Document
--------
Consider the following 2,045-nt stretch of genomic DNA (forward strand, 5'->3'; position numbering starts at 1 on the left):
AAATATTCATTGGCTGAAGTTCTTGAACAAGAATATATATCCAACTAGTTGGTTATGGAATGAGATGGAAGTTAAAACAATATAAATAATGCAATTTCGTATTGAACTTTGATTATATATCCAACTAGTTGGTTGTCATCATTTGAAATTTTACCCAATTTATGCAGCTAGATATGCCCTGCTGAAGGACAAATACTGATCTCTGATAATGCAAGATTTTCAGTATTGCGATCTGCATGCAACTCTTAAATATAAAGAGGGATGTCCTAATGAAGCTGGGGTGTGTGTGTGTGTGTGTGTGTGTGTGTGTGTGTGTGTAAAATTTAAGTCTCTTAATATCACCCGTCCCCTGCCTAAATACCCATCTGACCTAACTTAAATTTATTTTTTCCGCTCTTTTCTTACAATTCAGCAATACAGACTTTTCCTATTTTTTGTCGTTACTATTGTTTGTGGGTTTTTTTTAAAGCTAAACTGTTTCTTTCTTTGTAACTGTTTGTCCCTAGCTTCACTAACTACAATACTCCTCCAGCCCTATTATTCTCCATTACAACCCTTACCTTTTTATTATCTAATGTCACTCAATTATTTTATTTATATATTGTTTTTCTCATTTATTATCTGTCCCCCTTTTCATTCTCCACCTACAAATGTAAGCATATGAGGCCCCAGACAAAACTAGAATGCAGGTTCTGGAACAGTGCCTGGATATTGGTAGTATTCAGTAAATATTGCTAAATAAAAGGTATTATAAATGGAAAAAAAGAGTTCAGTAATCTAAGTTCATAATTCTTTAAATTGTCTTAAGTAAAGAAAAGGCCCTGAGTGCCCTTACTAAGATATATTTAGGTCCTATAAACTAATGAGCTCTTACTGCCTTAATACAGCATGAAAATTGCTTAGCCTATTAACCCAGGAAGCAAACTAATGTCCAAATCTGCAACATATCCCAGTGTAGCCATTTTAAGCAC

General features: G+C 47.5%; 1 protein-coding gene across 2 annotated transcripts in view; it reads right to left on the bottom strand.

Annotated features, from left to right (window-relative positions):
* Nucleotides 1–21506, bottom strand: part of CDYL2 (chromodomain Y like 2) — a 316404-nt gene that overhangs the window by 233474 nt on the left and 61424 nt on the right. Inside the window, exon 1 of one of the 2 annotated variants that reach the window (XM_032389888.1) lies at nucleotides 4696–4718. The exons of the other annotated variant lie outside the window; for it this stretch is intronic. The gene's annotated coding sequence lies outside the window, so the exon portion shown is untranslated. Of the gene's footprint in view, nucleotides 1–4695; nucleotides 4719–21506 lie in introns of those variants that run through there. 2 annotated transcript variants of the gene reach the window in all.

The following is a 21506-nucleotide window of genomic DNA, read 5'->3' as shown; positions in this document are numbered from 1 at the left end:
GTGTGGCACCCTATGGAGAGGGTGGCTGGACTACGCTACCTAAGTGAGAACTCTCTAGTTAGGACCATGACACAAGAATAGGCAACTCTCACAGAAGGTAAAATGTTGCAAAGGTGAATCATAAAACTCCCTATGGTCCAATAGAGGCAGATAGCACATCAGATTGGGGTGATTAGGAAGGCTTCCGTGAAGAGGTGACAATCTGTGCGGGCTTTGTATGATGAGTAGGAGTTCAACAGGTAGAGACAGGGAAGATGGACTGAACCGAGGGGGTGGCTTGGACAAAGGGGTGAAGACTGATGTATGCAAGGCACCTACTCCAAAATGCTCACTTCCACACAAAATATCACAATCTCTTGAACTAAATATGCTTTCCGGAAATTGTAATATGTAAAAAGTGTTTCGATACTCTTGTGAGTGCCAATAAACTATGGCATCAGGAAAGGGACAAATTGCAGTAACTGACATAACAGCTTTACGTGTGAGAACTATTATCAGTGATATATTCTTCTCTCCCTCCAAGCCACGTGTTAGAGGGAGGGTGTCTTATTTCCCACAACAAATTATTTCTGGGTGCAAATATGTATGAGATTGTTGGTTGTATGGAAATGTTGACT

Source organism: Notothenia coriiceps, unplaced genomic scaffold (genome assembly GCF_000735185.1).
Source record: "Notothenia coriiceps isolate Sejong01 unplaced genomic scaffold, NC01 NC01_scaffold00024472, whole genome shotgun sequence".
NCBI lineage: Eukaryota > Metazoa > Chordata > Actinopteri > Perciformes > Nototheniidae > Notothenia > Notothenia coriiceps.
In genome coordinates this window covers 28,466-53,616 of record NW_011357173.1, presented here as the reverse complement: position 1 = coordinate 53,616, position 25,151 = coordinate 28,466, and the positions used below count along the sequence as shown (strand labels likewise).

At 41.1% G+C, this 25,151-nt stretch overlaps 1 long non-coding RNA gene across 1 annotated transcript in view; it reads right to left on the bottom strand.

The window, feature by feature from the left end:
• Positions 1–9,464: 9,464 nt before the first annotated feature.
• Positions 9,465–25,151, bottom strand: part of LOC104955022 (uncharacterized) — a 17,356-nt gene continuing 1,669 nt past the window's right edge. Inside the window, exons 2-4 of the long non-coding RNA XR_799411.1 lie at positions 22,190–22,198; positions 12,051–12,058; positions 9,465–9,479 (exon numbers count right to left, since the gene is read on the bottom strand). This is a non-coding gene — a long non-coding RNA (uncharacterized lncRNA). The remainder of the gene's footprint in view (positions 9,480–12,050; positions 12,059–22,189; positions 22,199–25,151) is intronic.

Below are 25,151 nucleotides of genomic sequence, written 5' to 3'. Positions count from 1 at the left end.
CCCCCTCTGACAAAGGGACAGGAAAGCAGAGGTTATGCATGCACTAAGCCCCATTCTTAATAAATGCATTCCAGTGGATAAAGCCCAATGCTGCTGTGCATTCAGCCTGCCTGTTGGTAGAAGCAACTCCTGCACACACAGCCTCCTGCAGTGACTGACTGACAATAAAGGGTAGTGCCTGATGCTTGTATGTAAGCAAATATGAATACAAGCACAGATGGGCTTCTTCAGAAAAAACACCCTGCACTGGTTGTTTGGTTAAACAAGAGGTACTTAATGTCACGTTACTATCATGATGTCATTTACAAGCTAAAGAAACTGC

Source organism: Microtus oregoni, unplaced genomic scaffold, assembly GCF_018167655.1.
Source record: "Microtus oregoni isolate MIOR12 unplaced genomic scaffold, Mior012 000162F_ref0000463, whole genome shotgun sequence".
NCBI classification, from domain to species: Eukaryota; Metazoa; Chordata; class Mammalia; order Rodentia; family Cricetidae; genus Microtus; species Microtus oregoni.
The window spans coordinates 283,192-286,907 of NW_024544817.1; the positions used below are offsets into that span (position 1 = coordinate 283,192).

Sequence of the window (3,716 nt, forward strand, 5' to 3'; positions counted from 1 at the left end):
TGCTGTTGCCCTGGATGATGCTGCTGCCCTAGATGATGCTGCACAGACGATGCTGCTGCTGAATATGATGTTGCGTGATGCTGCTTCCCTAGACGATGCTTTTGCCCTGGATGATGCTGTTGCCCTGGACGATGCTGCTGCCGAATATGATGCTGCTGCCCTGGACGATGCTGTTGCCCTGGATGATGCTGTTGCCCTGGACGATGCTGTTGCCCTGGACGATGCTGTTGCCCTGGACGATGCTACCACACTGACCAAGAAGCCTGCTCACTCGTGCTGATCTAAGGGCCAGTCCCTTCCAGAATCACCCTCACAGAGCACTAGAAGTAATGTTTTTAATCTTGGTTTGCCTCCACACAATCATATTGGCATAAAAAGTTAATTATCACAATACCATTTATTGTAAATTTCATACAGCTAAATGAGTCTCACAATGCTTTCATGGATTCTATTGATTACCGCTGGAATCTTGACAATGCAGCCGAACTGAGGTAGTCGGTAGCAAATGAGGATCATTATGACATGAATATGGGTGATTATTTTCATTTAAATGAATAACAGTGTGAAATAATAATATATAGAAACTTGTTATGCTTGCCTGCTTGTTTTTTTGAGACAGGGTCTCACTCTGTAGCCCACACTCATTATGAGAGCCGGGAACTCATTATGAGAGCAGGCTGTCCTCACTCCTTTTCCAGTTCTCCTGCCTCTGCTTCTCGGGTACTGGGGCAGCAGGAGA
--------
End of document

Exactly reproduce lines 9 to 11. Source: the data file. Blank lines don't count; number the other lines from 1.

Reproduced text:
Source record: "Notothenia coriiceps isolate Sejong01 unplaced genomic scaffold, NC01 NC01_scaffold00024472, whole genome shotgun sequence".
NCBI lineage: Eukaryota > Metazoa > Chordata > Actinopteri > Perciformes > Nototheniidae > Notothenia > Notothenia coriiceps.
In genome coordinates this window covers 28,466-53,616 of record NW_011357173.1, presented here as the reverse complement: position 1 = coordinate 53,616, position 25,151 = coordinate 28,466, and the positions used below count along the sequence as shown (strand labels likewise).